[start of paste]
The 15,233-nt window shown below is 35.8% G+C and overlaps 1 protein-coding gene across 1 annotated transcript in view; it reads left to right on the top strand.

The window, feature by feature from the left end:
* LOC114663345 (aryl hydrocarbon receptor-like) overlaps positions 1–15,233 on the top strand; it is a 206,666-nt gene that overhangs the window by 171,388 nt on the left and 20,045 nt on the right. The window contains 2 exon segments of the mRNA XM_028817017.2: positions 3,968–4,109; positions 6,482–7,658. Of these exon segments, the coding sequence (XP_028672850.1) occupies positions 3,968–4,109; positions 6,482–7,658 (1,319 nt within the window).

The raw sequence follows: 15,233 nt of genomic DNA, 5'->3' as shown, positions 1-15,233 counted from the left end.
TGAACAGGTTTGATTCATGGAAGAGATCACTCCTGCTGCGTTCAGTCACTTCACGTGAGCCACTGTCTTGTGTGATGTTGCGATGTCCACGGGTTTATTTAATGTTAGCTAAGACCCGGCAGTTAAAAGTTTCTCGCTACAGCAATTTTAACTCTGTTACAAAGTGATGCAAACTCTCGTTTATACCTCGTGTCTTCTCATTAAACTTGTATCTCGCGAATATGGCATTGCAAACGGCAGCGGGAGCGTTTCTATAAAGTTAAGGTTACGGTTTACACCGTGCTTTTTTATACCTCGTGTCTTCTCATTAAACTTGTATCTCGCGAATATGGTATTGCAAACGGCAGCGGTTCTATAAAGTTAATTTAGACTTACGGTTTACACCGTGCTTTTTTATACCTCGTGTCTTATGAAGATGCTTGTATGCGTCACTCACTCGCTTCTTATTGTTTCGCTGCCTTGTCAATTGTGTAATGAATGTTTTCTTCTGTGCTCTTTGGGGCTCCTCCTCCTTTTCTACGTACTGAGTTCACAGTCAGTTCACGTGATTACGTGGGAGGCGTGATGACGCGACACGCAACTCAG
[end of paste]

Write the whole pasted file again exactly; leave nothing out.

The 15,233-nt window shown below is 35.8% G+C and overlaps 1 protein-coding gene across 1 annotated transcript in view; it reads left to right on the top strand.

The window, feature by feature from the left end:
* LOC114663345 (aryl hydrocarbon receptor-like) overlaps positions 1–15,233 on the top strand; it is a 206,666-nt gene that overhangs the window by 171,388 nt on the left and 20,045 nt on the right. The window contains 2 exon segments of the mRNA XM_028817017.2: positions 3,968–4,109; positions 6,482–7,658. Of these exon segments, the coding sequence (XP_028672850.1) occupies positions 3,968–4,109; positions 6,482–7,658 (1,319 nt within the window).

The raw sequence follows: 15,233 nt of genomic DNA, 5'->3' as shown, positions 1-15,233 counted from the left end.
TGAACAGGTTTGATTCATGGAAGAGATCACTCCTGCTGCGTTCAGTCACTTCACGTGAGCCACTGTCTTGTGTGATGTTGCGATGTCCACGGGTTTATTTAATGTTAGCTAAGACCCGGCAGTTAAAAGTTTCTCGCTACAGCAATTTTAACTCTGTTACAAAGTGATGCAAACTCTCGTTTATACCTCGTGTCTTCTCATTAAACTTGTATCTCGCGAATATGGCATTGCAAACGGCAGCGGGAGCGTTTCTATAAAGTTAAGGTTACGGTTTACACCGTGCTTTTTTATACCTCGTGTCTTCTCATTAAACTTGTATCTCGCGAATATGGTATTGCAAACGGCAGCGGTTCTATAAAGTTAATTTAGACTTACGGTTTACACCGTGCTTTTTTATACCTCGTGTCTTATGAAGATGCTTGTATGCGTCACTCACTCGCTTCTTATTGTTTCGCTGCCTTGTCAATTGTGTAATGAATGTTTTCTTCTGTGCTCTTTGGGGCTCCTCCTCCTTTTCTACGTACTGAGTTCACAGTCAGTTCACGTGATTACGTGGGAGGCGTGATGACGCGACACGCAACTCAG